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Reducing the Risk of Recidivism

Reducing the Risk of Recidivism

Advice on legislation or legal policy issues contained in this paper is provided for use in parliamentary debate and for related parliamentary purposes. This paper is not professional legal opinion.
Briefing Paper No. 15/2006 by Talina Drabsch
Determining the proper response to the reoffending behaviour of criminals has plagued governments, criminologists, the judiciary and the community for some time. A precise figure for the rate of recidivism cannot be ascertained, as much crime goes unreported and the courts do not convict all offenders for various reasons including lack of evidence. Rates of recidivism also depend on what measures are used in terms of the time frame considered and whether one is concerned about particular offences, rearrest rates or reimprisonment. Nonetheless, approximately 60% of those in custody in Australia have previously served a period of imprisonment. Recidivism is accordingly an important subject for study.

Section two (pp 3-14) notes the findings of a number of recent Australian studies of recidivism. A number of predictors of recidivism emerge from these studies, with reoffending rates seemingly influenced by age, gender, the number of prior custodial episodes and Indigenous status. The studies examined vary in terms of their scope from the reoffending behaviour of parolees and sex offenders to a more general analysis of those serving a custodial sentence. The results of studies specific to the reoffending behaviour of juveniles are also reviewed.

There are many factors that contribute to the reoffending behaviour of an individual. Section three (pp 15-17) discusses, amongst other things, the effect education, employment, housing and family networks have on the risk of recidivism. Many prisoners have poor education and employment histories, experience greater rates of mental illness and bad physical health, and have issues associated with drug and alcohol misuse.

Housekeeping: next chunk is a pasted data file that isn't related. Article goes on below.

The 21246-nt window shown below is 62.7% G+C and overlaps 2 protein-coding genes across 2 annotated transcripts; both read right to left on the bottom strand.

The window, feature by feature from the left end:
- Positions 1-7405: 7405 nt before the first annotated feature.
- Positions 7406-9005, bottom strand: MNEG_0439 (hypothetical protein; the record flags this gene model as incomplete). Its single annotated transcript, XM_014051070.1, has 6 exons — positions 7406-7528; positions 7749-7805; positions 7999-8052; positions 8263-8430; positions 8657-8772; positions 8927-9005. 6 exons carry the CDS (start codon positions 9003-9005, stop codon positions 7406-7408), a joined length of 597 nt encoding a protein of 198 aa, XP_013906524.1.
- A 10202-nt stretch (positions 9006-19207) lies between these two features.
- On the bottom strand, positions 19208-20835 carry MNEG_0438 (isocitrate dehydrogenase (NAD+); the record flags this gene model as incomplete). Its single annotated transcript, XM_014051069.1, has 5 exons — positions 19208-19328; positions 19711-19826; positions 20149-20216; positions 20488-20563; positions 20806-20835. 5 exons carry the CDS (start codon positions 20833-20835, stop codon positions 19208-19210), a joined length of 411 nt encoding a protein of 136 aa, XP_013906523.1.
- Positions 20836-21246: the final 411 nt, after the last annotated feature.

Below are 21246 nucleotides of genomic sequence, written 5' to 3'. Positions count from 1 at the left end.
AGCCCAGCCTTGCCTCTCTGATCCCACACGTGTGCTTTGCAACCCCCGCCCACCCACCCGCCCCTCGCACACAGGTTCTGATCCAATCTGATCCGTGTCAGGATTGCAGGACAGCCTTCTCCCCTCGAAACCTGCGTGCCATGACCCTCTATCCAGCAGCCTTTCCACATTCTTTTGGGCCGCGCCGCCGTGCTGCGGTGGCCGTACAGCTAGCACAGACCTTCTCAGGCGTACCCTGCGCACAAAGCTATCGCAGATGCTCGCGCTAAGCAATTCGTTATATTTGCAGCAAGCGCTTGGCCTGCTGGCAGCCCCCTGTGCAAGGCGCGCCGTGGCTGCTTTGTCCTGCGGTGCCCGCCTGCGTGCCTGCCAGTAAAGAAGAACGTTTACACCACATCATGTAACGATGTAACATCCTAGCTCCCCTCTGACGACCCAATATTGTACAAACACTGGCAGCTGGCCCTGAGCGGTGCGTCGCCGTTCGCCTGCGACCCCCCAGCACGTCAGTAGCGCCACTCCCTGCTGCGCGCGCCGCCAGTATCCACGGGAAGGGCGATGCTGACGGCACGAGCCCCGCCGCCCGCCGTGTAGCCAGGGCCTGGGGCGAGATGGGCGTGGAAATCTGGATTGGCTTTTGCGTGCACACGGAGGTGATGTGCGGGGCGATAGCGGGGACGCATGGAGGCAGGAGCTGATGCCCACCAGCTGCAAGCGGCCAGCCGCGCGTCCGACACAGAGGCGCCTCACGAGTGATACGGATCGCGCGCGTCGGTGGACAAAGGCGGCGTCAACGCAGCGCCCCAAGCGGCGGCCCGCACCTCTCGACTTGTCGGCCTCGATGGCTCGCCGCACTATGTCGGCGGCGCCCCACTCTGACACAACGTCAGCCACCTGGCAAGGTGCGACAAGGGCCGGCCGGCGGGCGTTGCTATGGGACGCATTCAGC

Various responses are possible to the issue of recidivism. Section four (pp 18-21) discusses some of the approaches taken in the past. Legislation targeting habitual criminals that provided for their detention and control was passed in New South Wales at the start of the twentieth century. The Habitual Criminals Act 1957 (NSW) is still in force in NSW despite the recommendation of the NSW Law Reform Commission that it be repealed. Until recently, its provisions had not been utilised for some time. However, a matter concerning its application came before the High Court in 2005. Section four also discusses the various phases through which the control of crime has passed, from growth in the use of prisons, emphasis on rehabilitation, to a growing dependence on the use of incapacitation for serious offenders. This appears to have established a climate for an increase in the use of preventive detention techniques.

Many strategies have been developed with the aim of reducing recidivism. Section five (pp 22-60) provides information on just a sample of the options available. It notes the purposes of sentencing as expressed in the Crimes (Sentencing Procedure) Act 1999 (NSW) and how various initiatives fit within this framework. Information is provided on the approach taken by the Department of Corrective Services and the Department of Juvenile Justice in New South Wales. Examples of strategies that attempt to physically prevent offenders from reoffending as well as deter them from criminal behaviour are included. Diversionary interventions and rehabilitative schemes are discussed, including information on responses to juvenile offenders, drug issues, and sex offenders. Some of these schemes operate before matters reach court or trial; other strategies are designed for those currently in prison.

In some circumstances, incapacitation is used as a means of preventing an offender from reoffending. A particular issue that has emerged is what to do with serious offenders once their sentence has concluded. Some believe that the risk posed to the community by the possibility of these offenders reoffending is sufficient to warrant their continued detention. Others stress the difficulty of accurately predicting the likelihood of reoffending and warn against unnecessarily impinging on an offender’s liberty. The legislative reactions to this and judicial responses to preventive detention legislation are analysed in section five.

There are a number of benefits to having offenders serve at least part of their sentence in the community. Community corrections schemes, notably the role of parole, are also discussed in section five. The need to assist ex-prisoners with reintegration, thus enabling many to become productive members of the community for the first time, is highlighted.